By Michael Lee
Washington Post Staff Writer
Wednesday, April 1, 2009
When Washington Wizards point guard Javaris Crittenton entered the NBA with the Los Angeles Lakers, he had a Hall of Fame coach who rarely played rookies and found himself third on the depth chart behind Derek Fisher and Jordan Farmar, which meant he basically had a front-row seat to the Kobe Bryant show.
Crittenton was traded to Memphis in February of last season, joining a Grizzlies team that was developing two young point guards in Mike Conley and Kyle Lowry. Then, he found himself fifth on the depth chart after the Grizzlies added two more guards in a draft day deal that yielded O.J. Mayo and Marko Jaric.
So, when Crittenton was dealt to Washington last December, he landed with his third team in 18 months, but he actually got his first chance to play. "I knew I was going to make the best of it," Crittenton said. "My mentality was to come here and show that I'm a committed player and I work hard."
He had no idea that over the next few months, DeShawn Stevenson would go down with back surgery, Mike James would break his right pinkie finger and Juan Dixon would injure his right Achilles', leaving him as the Wizards' only remaining ballhandler on nights the team doesn't have the rehabbing Gilbert Arenas.
Arenas said yesterday that he may attempt to play against Memphis tonight, rather than against Cleveland tomorrow, which would take some pressure off of Crittenton. Crittenton is fine either way.
"It's not a whole lot of pressure for me. This is an opportunity I've been waiting for," said Crittenton, who scored a season-high 19 points in a career-high 43 minutes on Sunday in Indiana. "I want to play this many minutes. I want to stay out there on the floor. Obviously, I hate that those guys are hurt. I'm not happy that those guys are hurt. I'm embracing the opportunity."
Crittenton will get his fifth start of the season -- and his career -- against his former team in Memphis. Crittenton views the game as a business trip, and not a homecoming, since he hardly got to know the place, and Grizzlies fans hardly got to know him. "It's not like I'm trying to go get 50 or anything," Crittenton said. "It's just another game. It's nothing personal."
If anything, Crittenton is thankful that the Grizzlies set him free. In the past two months, Crittenton has played 648 minutes, which is close to his total playing time in his first 1½ seasons with the Lakers and Grizzlies (723 minutes in 57 games).
"It was tough, man," Crittenton said. "You got to understand that this is a business, but when you've got a love for the game, it's a burning fire when you're not in there. It's a humbling experience, but sometimes, it's better to be humbled when you first step your foot in the door, so that when success comes, you've already been humbled."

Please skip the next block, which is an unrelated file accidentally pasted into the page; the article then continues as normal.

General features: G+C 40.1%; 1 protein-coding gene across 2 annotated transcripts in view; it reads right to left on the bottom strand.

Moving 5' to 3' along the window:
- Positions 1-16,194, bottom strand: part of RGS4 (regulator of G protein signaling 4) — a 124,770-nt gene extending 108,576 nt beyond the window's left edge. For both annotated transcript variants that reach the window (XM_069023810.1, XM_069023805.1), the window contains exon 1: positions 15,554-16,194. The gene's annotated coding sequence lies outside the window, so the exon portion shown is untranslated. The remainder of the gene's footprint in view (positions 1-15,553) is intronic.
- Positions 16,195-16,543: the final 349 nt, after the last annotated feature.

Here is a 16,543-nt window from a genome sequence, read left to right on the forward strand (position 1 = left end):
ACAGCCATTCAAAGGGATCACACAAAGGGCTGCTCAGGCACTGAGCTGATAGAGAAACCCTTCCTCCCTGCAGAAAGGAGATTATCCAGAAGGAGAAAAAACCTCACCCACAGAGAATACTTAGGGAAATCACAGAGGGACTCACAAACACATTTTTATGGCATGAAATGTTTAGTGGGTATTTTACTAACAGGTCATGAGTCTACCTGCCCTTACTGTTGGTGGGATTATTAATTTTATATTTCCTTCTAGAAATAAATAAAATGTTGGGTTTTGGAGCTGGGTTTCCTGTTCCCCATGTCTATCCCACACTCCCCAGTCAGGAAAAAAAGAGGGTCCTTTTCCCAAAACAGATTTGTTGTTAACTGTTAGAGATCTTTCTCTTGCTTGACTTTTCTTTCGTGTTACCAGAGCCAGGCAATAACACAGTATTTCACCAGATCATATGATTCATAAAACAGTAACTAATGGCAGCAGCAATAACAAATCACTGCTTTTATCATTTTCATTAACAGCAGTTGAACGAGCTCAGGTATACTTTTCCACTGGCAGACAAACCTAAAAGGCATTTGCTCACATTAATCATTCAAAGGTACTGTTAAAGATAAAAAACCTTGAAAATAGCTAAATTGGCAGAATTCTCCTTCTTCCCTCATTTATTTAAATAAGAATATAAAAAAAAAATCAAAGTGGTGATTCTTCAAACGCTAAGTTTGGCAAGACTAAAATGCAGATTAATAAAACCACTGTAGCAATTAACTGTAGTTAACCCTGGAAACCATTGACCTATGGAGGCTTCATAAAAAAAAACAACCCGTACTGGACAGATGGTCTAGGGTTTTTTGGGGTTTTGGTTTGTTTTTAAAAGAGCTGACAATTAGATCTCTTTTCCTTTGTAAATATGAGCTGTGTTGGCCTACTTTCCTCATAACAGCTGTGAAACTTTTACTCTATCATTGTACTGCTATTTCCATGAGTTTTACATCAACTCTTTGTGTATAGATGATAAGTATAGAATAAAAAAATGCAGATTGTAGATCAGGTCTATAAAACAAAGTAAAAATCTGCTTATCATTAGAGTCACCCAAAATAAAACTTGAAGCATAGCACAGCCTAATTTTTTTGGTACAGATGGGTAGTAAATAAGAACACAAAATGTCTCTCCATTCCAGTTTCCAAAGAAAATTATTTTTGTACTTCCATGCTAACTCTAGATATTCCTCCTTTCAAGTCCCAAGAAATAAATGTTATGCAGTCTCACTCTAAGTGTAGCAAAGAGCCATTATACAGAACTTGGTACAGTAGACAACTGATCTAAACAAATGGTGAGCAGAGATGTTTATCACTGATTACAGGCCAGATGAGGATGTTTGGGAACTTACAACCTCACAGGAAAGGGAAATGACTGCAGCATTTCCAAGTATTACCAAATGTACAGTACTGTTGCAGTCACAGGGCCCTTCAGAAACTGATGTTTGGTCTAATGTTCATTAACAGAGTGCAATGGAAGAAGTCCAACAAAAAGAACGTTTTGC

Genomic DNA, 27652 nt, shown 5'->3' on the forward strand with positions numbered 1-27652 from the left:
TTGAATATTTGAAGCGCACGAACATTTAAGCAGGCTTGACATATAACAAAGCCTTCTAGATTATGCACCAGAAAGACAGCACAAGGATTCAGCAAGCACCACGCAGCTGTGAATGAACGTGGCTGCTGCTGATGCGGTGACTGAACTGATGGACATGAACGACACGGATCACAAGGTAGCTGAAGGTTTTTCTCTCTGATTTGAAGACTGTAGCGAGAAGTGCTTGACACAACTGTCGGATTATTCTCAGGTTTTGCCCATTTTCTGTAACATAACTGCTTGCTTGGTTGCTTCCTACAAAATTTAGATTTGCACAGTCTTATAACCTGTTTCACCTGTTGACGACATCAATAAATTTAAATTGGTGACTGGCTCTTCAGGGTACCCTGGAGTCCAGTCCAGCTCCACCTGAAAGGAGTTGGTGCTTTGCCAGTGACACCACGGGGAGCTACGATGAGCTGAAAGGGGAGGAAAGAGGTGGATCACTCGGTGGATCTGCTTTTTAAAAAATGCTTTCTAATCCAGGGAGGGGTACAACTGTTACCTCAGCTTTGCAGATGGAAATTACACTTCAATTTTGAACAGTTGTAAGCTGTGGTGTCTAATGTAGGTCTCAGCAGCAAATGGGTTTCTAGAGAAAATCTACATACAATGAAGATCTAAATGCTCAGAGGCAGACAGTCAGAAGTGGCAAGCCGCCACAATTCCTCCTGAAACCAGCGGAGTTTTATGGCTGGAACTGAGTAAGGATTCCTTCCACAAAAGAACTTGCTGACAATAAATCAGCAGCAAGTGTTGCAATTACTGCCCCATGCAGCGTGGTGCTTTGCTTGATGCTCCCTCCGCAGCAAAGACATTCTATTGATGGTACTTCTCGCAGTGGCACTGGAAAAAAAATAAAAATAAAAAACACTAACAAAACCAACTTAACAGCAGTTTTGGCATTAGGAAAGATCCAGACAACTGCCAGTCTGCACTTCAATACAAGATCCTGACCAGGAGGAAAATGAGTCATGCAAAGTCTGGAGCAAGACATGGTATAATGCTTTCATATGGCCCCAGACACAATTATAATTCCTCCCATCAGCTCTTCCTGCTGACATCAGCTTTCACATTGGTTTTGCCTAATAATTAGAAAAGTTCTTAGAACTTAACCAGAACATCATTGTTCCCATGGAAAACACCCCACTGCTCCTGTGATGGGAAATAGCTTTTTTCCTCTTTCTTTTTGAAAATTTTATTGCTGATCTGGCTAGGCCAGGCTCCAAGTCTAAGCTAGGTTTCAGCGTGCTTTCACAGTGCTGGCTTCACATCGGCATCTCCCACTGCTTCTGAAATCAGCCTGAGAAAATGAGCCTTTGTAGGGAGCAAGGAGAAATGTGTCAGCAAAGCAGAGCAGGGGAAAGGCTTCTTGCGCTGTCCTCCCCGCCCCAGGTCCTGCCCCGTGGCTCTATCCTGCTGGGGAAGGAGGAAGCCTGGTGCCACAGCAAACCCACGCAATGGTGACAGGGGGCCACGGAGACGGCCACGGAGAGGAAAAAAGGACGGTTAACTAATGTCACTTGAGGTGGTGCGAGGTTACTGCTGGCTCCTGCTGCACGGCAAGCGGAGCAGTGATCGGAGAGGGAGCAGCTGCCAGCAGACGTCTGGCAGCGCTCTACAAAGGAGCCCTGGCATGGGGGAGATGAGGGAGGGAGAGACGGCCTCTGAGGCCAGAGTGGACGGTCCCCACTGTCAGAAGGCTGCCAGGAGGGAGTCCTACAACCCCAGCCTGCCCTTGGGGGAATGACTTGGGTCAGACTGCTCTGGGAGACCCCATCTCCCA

Crittenton got through some of his early struggles by leaning on the advice of his former high school teammate, Orlando's Dwight Howard, and his former coach, Paul Hewitt of Georgia Tech. Hewitt recalled having a conversation with Crittenton during his rookie season and could hear the pain in his voice. But when he spoke with Crittenton recently, he heard the same, confident player who declared for the NBA draft after one season.
"He's always going to be supremely confident, but it's confidence that's earned," Hewitt said in a telephone interview. "It's not cockiness. When you put the kind of work he's put in, and works as hard as he works, you're going to be confident."
Crittenton is averaging 4.9 points and 2.5 assists in 50 games with the Wizards. His scoring has improved slightly each month, going from 4.1 points in January to 5.8 points in February to 6.9 in March. He set his season high twice in his past four games, scoring 18 points in a March 23 loss to Chicago before getting 19 against Indiana.
Interim coach Ed Tapscott said he believes that Crittenton has "made substantial progress" since joining the team. Tapscott loves Crittenton's size (he's listed at 6 feet 5) and speed and stressed the importance of Crittenton playing at various speeds rather than just one.
"You can't always go to the after-burners," Tapscott said. "He's still got to get experience, but he has that attitude of, 'I want to get better.' "
Tapscott and assistant Randy Ayers have given Crittenton a hard time this season, criticizing his every mistake, but Crittenton said he understands they want him to get better and is happy to be with an organization that is concerned with his development. He said he is starting to feel comfortable but doesn't want to get too comfortable in Washington, where one of the most difficult seasons in franchise history has opened a door for him.
"I feel more for the guys that have been here and are used to winning," Crittenton said. "I definitely want to win, but this is a win just to get an opportunity."